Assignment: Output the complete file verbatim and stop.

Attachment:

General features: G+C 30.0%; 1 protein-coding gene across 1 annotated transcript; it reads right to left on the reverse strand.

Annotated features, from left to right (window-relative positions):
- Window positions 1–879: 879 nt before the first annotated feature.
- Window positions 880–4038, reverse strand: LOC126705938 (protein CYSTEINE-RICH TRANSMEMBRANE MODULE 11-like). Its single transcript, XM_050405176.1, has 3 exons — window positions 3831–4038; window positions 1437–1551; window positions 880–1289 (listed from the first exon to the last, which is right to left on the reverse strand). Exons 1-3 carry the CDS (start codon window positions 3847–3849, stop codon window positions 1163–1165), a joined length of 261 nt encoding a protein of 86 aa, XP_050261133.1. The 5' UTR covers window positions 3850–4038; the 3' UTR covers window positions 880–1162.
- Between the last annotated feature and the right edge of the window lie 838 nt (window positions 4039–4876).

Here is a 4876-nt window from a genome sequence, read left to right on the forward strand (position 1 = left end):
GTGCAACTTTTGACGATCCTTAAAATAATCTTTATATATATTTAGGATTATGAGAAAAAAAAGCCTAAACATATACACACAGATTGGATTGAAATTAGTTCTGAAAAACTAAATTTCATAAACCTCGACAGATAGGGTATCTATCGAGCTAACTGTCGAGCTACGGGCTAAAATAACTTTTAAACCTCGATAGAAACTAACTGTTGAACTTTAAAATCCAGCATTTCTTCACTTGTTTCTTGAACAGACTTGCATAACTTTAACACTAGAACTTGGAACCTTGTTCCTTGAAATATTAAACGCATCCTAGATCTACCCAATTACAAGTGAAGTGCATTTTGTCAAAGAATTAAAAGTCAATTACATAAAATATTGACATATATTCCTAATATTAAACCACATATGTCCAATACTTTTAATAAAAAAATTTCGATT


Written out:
General features: G+C 30.0%; 1 protein-coding gene across 1 annotated transcript; it reads right to left on the reverse strand.

Annotated features, from left to right (window-relative positions):
- Window positions 1–879: 879 nt before the first annotated feature.
- Window positions 880–4038, reverse strand: LOC126705938 (protein CYSTEINE-RICH TRANSMEMBRANE MODULE 11-like). Its single transcript, XM_050405176.1, has 3 exons — window positions 3831–4038; window positions 1437–1551; window positions 880–1289 (listed from the first exon to the last, which is right to left on the reverse strand). Exons 1-3 carry the CDS (start codon window positions 3847–3849, stop codon window positions 1163–1165), a joined length of 261 nt encoding a protein of 86 aa, XP_050261133.1. The 5' UTR covers window positions 3850–4038; the 3' UTR covers window positions 880–1162.
- Between the last annotated feature and the right edge of the window lie 838 nt (window positions 4039–4876).

Here is a 4876-nt window from a genome sequence, read left to right on the forward strand (position 1 = left end):
GTGCAACTTTTGACGATCCTTAAAATAATCTTTATATATATTTAGGATTATGAGAAAAAAAAGCCTAAACATATACACACAGATTGGATTGAAATTAGTTCTGAAAAACTAAATTTCATAAACCTCGACAGATAGGGTATCTATCGAGCTAACTGTCGAGCTACGGGCTAAAATAACTTTTAAACCTCGATAGAAACTAACTGTTGAACTTTAAAATCCAGCATTTCTTCACTTGTTTCTTGAACAGACTTGCATAACTTTAACACTAGAACTTGGAACCTTGTTCCTTGAAATATTAAACGCATCCTAGATCTACCCAATTACAAGTGAAGTGCATTTTGTCAAAGAATTAAAAGTCAATTACATAAAATATTGACATATATTCCTAATATTAAACCACATATGTCCAATACTTTTAATAAAAAAATTTCGATT